Renovating Guide

Depending on your motivations for renovating, you could be looking at a few changes or a complete overhaul. It is important to make sure you are going to get a good return on your investment especially if you are looking to renovate to sell in the near future. Significant investment might turn your home into your castle but if you are looking to recoup that investment when you sell it is good to know how much to invest where.

 

What adds the most value to your home?

It is the kitchen and bathroom that will deliver the most increase in value from a renovation project but you always have to keep in mind the home and property, and the location.

Whether or not “high specification” adds value varies. If you put in a $30,000 bathroom or kitchen, whether it will add the same amount of value to your home as you spend depends on the home and the neighbourhood. The kitchen and bathroom are a good place to spend money but you can overdo it.

Spending money on kitchens and bathrooms will usually add value to a home. But if you want to know whether to spend $10,000 or $30,000 on your bathroom makeover you need to consider the overall value and location of your home. On a higher priced property you are likely to add at least the value of a ‘high spec’ bathroom but at the lower end then you might be better to spend $10,000 instead. A modern kitchen that doesn’t break the bank will still add value to a home. But if you spend $40,000 on a kitchen in a modest home, you may not get the same value back.

What about insulation and heat pumps?

Insulation and heat pumps are expected today. If your home does not have insulation or heating it may detract from the value so this is a good investment and will usually add some value. Solar panels could result in an increase in value but it is difficult to quantify because cost and value are not the same. You also need to consider what benefits the solar power brings and whether these benefits will be returned over a long or short period.

How much value does landscaping add to your home?

Tidy and well presented landscaping can add a significant amount of value a property. However it may not be a direct relationship between value spent and value added. The added value of well-presented landscaping is generally on the overall saleability of a home through increased street appeal/utility. It is a great way to get potential purchasers through your home on open homes.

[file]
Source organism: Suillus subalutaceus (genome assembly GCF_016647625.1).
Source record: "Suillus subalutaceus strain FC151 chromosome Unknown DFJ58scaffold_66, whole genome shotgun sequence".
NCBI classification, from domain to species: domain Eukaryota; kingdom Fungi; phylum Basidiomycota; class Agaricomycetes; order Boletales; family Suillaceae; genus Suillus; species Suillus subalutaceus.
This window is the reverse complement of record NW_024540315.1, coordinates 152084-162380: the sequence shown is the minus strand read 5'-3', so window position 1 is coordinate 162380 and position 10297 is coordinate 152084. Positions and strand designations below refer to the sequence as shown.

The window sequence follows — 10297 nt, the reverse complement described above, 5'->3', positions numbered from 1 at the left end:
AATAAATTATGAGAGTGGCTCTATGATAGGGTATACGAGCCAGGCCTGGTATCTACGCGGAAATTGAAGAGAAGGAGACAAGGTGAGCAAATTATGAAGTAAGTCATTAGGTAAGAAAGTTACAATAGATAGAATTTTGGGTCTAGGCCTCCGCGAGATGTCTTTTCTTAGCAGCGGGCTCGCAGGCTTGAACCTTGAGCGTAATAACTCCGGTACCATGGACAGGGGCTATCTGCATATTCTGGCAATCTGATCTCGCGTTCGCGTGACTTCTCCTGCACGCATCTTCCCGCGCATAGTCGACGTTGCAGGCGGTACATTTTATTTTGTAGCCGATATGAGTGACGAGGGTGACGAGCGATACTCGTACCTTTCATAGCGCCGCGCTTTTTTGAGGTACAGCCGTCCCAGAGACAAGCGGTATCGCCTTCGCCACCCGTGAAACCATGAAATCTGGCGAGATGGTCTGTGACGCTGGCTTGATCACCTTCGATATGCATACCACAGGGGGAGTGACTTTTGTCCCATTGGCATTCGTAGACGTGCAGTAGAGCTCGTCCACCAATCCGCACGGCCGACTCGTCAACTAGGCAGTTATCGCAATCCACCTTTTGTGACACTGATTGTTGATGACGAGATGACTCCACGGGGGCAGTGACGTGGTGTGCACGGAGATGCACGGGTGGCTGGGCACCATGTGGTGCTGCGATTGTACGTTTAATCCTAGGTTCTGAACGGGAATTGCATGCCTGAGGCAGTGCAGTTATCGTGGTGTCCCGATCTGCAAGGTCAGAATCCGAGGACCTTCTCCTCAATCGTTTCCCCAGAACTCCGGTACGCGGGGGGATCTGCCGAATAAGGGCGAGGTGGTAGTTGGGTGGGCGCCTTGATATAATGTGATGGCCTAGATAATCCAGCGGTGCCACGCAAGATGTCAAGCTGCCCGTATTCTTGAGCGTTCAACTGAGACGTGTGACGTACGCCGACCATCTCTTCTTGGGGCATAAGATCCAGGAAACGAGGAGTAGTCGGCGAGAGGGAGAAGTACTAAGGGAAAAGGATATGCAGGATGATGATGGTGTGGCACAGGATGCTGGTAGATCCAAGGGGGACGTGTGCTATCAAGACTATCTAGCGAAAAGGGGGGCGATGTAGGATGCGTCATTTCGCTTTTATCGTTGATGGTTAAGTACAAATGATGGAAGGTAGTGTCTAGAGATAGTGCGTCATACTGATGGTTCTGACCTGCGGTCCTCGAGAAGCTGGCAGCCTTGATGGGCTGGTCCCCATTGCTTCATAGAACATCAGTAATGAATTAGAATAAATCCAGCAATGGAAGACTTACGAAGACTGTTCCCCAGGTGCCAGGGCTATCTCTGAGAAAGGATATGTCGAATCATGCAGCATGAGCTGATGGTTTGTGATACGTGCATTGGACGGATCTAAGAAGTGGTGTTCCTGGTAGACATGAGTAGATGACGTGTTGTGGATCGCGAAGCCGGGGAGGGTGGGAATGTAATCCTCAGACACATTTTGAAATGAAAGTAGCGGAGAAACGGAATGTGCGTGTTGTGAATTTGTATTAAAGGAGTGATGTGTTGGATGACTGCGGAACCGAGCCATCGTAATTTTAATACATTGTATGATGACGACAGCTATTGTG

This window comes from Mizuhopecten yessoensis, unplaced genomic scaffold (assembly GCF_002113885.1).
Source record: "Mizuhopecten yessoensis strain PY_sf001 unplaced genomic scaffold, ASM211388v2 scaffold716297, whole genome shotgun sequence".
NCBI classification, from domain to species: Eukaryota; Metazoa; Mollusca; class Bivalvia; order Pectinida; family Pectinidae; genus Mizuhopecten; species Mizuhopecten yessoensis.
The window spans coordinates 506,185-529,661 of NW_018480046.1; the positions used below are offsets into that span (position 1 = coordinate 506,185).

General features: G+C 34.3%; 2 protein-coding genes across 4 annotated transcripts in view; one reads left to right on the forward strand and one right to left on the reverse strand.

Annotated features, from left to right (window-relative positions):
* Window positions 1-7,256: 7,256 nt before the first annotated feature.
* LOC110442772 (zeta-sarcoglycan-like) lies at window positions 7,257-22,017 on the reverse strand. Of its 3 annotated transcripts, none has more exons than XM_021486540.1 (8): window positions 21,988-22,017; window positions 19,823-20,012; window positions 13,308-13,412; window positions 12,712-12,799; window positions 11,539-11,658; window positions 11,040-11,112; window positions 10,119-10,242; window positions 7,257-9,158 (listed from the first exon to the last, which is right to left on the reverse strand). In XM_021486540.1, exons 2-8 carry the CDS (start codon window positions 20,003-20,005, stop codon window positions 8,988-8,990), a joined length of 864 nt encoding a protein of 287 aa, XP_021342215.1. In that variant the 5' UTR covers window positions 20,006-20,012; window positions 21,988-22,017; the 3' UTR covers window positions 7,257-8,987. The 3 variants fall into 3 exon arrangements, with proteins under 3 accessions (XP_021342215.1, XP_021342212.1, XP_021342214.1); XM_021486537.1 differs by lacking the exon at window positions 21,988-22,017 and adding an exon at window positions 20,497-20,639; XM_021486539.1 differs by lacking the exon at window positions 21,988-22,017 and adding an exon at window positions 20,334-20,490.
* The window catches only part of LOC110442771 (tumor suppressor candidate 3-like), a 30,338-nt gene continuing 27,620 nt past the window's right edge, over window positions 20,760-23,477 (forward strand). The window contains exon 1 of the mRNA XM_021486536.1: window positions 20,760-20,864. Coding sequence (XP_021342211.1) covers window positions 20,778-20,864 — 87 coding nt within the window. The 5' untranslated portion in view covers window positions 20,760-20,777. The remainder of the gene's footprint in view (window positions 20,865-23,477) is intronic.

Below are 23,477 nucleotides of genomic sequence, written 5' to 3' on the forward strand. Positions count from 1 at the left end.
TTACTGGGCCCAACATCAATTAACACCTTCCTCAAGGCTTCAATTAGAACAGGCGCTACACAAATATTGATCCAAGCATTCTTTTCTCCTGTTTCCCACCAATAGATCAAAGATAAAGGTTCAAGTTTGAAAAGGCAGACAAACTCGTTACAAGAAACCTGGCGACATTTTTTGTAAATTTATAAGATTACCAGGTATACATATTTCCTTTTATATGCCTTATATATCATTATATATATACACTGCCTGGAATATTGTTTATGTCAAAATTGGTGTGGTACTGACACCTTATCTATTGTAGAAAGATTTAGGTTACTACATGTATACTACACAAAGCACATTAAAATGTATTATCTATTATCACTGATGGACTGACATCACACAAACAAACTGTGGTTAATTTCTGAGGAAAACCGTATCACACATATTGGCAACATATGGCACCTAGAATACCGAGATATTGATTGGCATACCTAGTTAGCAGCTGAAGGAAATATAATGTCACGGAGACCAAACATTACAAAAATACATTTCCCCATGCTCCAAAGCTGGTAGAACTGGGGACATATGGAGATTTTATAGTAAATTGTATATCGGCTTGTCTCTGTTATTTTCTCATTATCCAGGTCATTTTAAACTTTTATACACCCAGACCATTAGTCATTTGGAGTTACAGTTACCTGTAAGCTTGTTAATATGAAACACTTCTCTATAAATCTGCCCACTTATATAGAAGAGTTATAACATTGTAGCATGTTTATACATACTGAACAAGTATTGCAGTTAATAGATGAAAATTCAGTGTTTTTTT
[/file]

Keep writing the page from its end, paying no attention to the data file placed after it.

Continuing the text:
In regards to how much should be spent on landscaping, it really depends on the overall value level and type of property. The market expectation of the level of landscaping in a high value suburb is significantly greater than that of a lower value suburb.

The nature of the property can also dictate the nature of the landscaping and site development utilised. For example if you own a high end character villa you ideally want to keep that timber picket fence out front rather than replace it with something more modern.

Property owners should consider the nature of their property and the wider neighbourhood before commencing any major landscaping works.

An example of this could be replacing timber joinery in a villa/character bungalow with modern aluminium joinery as this does not enhance the character and detracts from the value.

Does new carpet and a new roof add value?

These are generally considered as on-going maintenance costs. From a valuation point of view the focus is more along the lines of what would it cost to rectify any issues caused by not maintaining items of this nature rather than the value that they may add to your property.

Because carpets are a chattel, generally they won’t add value but will maintain value and help with saleability. Your roof falls under repairs and maintenance. The roof on a house is expected to be functional and do its job. You will lose money if leaks otherwise it is just a cost. You wouldn’t do it unless it’s needed. As long as the roof of the dwelling is well maintained, functional and in reasonable condition, you will not add huge value by putting on a new roof. But if the roof is leaking and does need replacing then this will detract from the value of a home quite substantially so it is worth renewing your roof if it needs replacing.